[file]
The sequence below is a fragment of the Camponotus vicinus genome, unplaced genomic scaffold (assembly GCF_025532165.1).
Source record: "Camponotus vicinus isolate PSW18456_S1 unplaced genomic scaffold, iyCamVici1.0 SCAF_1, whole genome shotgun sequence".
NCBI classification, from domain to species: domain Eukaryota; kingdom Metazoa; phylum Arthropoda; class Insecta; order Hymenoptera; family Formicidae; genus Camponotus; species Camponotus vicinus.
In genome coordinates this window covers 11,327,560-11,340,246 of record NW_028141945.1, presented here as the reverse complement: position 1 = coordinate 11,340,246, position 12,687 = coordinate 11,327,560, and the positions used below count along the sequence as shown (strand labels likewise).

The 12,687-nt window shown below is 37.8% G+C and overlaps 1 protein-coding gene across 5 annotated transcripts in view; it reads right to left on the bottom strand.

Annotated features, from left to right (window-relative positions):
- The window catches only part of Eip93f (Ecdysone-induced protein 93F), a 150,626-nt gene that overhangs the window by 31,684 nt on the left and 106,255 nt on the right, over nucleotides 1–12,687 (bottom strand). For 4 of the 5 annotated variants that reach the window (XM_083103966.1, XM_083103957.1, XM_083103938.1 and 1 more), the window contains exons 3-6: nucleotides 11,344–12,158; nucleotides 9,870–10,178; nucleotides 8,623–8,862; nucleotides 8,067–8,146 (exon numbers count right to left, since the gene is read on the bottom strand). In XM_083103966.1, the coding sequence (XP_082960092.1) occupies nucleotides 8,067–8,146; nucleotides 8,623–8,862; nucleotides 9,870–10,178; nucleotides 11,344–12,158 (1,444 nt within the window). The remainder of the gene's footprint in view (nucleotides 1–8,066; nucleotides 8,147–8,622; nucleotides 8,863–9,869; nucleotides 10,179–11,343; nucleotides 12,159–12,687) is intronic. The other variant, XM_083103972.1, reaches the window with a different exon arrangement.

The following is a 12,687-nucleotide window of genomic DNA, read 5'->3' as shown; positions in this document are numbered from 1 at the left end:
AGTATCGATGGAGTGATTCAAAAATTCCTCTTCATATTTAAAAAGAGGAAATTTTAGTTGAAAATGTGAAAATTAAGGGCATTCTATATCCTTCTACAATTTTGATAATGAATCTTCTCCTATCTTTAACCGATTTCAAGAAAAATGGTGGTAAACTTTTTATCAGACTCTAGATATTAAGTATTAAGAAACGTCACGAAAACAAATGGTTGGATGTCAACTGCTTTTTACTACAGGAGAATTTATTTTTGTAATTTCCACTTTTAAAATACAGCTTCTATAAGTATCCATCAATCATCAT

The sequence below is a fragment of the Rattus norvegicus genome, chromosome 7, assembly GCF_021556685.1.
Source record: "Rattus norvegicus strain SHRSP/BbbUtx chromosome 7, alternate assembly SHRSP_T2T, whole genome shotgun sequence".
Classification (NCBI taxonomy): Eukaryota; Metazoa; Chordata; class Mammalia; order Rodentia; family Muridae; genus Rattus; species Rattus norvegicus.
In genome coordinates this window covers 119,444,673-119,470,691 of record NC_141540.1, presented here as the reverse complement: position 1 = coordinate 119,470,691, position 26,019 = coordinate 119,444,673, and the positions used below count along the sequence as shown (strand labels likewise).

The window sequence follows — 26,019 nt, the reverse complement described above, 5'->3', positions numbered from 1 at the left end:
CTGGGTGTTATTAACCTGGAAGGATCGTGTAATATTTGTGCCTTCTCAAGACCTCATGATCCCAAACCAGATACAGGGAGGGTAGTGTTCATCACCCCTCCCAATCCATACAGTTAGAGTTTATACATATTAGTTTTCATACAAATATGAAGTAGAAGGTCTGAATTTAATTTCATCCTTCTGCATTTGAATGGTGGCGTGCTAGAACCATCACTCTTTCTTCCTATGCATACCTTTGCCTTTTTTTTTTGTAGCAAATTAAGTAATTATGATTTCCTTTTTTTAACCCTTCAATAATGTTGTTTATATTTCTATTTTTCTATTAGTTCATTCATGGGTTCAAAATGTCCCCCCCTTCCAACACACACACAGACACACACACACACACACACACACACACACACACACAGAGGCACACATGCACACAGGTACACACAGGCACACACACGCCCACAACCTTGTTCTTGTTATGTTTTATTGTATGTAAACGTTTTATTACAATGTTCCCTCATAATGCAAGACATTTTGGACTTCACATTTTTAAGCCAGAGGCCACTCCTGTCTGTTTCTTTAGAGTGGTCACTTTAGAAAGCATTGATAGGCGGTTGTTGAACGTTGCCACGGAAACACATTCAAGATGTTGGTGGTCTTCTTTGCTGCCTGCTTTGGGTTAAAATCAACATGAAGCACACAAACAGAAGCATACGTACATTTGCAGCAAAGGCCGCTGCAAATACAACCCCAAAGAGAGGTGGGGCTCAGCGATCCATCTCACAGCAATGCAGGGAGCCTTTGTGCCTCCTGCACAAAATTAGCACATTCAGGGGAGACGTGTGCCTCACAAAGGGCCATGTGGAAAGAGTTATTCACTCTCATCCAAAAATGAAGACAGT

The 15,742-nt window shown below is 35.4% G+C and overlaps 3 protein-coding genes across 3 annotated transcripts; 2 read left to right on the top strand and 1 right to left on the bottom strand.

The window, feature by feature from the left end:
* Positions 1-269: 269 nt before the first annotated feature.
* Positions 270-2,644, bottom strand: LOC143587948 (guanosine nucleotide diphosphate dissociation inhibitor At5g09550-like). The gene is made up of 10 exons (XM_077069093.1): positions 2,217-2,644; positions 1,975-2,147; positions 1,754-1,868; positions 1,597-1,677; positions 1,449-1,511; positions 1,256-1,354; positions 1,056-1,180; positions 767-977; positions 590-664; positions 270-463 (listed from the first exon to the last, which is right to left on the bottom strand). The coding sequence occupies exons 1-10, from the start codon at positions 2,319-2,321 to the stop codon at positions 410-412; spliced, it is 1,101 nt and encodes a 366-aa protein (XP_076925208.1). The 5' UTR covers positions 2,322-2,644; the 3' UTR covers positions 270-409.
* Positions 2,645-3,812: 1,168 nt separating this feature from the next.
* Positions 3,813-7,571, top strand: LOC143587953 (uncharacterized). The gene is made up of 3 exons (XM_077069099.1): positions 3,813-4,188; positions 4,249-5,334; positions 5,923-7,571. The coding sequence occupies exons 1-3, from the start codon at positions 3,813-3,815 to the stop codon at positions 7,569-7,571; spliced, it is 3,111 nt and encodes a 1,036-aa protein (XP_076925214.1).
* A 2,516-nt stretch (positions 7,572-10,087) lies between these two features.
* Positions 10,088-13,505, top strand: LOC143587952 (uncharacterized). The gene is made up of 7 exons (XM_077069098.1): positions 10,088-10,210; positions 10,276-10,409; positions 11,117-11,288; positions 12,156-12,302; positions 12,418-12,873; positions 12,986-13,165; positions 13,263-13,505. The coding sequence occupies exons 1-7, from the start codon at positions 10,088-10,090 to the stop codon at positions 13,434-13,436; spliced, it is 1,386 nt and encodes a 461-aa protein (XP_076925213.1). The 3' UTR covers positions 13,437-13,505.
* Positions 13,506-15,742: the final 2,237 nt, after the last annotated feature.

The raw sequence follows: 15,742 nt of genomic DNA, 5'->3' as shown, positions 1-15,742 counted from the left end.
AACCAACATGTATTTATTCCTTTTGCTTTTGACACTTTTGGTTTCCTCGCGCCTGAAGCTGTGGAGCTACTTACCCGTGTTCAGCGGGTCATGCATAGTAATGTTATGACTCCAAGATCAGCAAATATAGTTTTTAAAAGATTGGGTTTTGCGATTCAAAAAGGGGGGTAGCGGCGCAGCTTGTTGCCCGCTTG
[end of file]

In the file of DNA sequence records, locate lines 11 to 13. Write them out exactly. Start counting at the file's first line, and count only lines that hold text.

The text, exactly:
Source record: "Rattus norvegicus strain SHRSP/BbbUtx chromosome 7, alternate assembly SHRSP_T2T, whole genome shotgun sequence".
Classification (NCBI taxonomy): Eukaryota; Metazoa; Chordata; class Mammalia; order Rodentia; family Muridae; genus Rattus; species Rattus norvegicus.
In genome coordinates this window covers 119,444,673-119,470,691 of record NC_141540.1, presented here as the reverse complement: position 1 = coordinate 119,470,691, position 26,019 = coordinate 119,444,673, and the positions used below count along the sequence as shown (strand labels likewise).